Our research interests lie in the implementation of state-of-the-art green technologies to reduce operational costs in high performance computing centers. An initial phase (CCR Green IT) focuses on server efficiencies while subsequent phases are focused on more efficient cooling technologies as well as a implementation of a data center monitoring system to dynamically control the data center environment to optimize energy efficiency.


Molecular electronic structure theory, algorithms for parallel computers, molecular cluster chemistry.

Our research interests are in the development and application of computational methods which can be utilized to study structure and reactivity in molecular systems. Areas of interest are as follows:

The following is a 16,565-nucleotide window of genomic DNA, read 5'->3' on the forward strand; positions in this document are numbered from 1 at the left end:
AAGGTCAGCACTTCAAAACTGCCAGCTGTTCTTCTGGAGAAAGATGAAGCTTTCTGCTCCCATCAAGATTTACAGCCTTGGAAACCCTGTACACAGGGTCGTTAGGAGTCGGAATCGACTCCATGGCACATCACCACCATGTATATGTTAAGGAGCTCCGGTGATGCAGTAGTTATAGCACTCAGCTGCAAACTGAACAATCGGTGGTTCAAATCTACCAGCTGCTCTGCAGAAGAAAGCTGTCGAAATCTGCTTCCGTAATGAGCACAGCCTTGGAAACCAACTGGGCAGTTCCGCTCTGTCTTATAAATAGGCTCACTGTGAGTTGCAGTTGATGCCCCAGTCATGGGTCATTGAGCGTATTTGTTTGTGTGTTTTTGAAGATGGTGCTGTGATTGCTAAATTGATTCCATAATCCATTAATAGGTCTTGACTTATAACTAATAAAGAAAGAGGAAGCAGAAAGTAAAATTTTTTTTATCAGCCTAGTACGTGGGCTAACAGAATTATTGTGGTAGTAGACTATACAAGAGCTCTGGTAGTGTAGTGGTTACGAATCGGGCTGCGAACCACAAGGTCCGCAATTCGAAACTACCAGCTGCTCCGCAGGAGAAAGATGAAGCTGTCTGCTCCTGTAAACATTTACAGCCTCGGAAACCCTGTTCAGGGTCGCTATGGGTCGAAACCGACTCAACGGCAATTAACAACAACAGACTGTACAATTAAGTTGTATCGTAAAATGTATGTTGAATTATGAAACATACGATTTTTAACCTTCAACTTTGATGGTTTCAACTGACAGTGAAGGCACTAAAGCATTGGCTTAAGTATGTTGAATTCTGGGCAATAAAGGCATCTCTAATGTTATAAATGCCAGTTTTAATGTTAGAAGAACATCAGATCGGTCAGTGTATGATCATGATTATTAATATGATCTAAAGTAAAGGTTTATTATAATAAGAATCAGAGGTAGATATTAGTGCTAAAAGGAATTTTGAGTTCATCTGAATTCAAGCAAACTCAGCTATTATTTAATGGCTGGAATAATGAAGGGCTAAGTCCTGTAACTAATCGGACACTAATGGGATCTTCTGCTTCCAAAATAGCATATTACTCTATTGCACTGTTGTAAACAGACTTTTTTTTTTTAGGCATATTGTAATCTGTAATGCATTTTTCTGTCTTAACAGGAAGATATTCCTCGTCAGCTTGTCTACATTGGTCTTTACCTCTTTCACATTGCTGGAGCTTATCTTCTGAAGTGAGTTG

• The application of combined quantum mechanical and molecular mechanical (QM/MM) methods to solve important problems in diverse areas of molecular biology such as biological activity of protein active sites, interaction between proteins and DNA, drug metabolism in proteins, and drug discovery related to cancer treatment.  Dr. Furlani's research group has carried out combined QM/MM simulations on important biochemical systems, such as cytochrome P450, myoglobin, soluable guanylate cylase, vitaimin B12, bacteriorhodopsin, and DNA. This work is carried out in collaboration with Dr. Jing Kong from Q-Chem.